Amazon lists this as a fantasy-adventure movie, so it’s probably going to have some campy moments or, at least, some humor injected into the dialogue. I recently watched The Hobbit trilogy again, and there were plenty of funny moments there for a fantasy-adventure, but Gods of Egypt forced a lot of the dialogue—which, in turn, forced a lot of the humor. Because the actors didn’t seem into it, the dialogue fell pretty flat, and the humor that did show up was fairly predictable to me. For all the light-hearted moments in the film, I don’t remember laughing a single time. I laughed at the movie as a whole, but not the jokes that were being told. Maybe that’s how Gods of Egypt can be turned into a drinking game: drink whenever you don’t laugh at a joke in the movie. If you drank whenever there was a CGI effect on-screen, you’d need a new liver by the end credits.

With all the advances in motion capture technology in Hollywood, it seems like every new action movie—especially fantasy-adventures—are using tons of CGI. That’s exactly the case with Gods of Egypt, and it’s overwhelming to say the least. For starters, the gods are said to be much taller than mortal humans, so there’s some CGI to make those actors look taller than the extras around them; I’m assuming that Proyas based this on ancient hieroglyphics depicting the gods speaking to humans, but I found it very distracting. Next, the gods can turn themselves into fantastic beasts made of metal (or something?) when they want to really fight tooth and nail, so there’s even more CGI. Add in sandstorms, the underworld, Ra’s sun-ship, a space monster, and numerous overhead shots of the kingdom of Egypt, and that all makes for a hell of a lot of CGI. I don’t really have anything against CGI work, but the filmmakers could at least try to use some practical effects before going to the computer and saying, “No, I want the laser beams here, here, and here.”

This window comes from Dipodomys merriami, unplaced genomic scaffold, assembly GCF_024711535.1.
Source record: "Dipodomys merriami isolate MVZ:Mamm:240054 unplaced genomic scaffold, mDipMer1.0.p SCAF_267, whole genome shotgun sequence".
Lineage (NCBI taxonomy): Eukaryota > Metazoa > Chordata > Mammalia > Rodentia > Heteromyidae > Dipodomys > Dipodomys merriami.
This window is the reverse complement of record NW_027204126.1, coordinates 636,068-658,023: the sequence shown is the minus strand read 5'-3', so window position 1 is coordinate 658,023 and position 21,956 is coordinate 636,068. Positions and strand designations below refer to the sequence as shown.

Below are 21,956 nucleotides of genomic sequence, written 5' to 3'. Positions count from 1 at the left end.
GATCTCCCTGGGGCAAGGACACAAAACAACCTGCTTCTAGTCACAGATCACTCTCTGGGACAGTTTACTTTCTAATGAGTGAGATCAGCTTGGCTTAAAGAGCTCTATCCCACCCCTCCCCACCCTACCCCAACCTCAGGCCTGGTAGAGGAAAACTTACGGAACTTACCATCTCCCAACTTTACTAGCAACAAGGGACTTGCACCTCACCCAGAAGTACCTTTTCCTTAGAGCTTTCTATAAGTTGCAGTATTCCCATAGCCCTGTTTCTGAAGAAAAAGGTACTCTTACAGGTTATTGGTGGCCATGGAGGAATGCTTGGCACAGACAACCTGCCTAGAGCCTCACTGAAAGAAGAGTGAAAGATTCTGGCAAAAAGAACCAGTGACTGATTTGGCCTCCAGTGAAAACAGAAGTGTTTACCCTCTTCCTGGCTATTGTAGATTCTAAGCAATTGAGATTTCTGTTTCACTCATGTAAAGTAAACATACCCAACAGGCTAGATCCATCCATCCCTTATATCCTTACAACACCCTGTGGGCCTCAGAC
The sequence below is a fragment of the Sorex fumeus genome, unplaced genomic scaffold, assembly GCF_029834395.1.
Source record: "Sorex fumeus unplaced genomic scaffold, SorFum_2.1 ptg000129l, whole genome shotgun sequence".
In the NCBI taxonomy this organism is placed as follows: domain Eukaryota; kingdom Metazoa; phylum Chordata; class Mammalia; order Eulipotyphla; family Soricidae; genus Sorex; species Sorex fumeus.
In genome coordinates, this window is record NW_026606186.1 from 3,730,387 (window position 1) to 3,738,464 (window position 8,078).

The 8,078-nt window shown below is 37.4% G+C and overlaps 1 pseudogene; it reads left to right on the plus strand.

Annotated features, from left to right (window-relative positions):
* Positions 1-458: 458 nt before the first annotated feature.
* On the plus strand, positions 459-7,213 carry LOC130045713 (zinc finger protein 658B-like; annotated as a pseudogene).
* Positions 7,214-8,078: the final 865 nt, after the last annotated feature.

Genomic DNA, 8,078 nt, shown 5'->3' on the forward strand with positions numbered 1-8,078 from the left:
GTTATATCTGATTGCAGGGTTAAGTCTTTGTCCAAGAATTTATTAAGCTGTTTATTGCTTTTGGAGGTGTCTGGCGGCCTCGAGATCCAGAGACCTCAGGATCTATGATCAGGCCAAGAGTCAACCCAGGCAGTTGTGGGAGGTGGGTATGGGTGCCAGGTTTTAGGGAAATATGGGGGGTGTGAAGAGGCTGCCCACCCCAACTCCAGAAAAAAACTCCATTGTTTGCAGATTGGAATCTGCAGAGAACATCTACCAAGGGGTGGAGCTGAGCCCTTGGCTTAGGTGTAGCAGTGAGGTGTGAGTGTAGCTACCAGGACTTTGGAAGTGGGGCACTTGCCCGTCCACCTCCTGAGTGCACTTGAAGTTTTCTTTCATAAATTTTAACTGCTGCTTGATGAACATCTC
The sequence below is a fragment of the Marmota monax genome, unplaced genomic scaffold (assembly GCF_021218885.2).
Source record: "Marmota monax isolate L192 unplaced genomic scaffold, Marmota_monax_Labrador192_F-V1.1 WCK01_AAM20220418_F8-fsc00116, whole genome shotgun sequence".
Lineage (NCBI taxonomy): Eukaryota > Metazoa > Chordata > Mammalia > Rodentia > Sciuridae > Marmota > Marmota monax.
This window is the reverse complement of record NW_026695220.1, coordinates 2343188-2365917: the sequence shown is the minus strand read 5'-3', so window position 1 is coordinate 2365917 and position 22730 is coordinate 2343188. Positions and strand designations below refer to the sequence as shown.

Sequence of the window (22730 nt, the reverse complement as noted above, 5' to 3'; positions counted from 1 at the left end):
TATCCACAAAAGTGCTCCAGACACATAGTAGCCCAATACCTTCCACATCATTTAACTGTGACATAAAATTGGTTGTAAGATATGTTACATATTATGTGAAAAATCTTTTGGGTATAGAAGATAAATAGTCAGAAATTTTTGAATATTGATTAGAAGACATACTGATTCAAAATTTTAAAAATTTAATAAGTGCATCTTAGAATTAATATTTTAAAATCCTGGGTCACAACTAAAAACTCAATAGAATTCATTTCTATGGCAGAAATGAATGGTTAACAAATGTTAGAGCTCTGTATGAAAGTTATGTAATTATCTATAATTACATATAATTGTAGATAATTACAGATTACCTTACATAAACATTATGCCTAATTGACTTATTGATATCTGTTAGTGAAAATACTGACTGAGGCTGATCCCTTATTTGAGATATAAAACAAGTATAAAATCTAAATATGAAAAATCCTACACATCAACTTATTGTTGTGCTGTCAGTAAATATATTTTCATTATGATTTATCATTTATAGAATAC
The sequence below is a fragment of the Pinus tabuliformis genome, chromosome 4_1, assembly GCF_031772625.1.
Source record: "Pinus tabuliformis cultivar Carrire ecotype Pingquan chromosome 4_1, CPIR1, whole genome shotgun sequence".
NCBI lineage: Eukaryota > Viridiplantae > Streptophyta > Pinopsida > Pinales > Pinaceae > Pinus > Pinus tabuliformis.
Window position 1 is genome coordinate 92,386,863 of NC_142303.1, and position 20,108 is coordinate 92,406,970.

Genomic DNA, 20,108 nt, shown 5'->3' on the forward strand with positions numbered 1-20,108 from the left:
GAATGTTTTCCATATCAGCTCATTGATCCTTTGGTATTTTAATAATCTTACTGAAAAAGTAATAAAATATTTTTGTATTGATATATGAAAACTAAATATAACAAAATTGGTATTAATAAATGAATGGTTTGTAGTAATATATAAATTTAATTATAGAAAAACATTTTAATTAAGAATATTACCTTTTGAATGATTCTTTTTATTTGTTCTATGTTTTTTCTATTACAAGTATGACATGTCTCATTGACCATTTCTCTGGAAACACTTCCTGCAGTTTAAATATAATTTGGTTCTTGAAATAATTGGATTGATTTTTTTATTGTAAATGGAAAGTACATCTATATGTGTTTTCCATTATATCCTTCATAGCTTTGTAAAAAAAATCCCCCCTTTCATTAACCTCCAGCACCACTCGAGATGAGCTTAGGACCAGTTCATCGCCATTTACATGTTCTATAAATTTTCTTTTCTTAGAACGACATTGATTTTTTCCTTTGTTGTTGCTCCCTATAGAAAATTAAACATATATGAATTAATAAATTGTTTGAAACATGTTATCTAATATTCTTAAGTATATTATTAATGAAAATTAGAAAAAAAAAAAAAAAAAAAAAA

Practical effects: make up and costuming that looks good

CGI to make Anubis, god of the underworld

I’ve said all this, and I didn’t even touch on the film’s controversial “whitewashing”—casting white actors to play roles that are logically meant for non-white actors, such as Egyptian gods who are played by a bunch of white folks. I could have taken this a little more seriously without the whitewashing, but that’s something you can find online for yourself. Like I said at the beginning, this movie is an absolute train wreck. Again, it’s a movie I wanted to see because it looked so bad. I’d like to say that this is a thoughtless popcorn movie, but there’s so much weird stuff—bad stuff—happening that I can’t really recommend it. Unless there’s drinking involved. This is one of those movies that’s so bad that you need to watch it with friends and play Mystery Science Theater to make it truly enjoyable.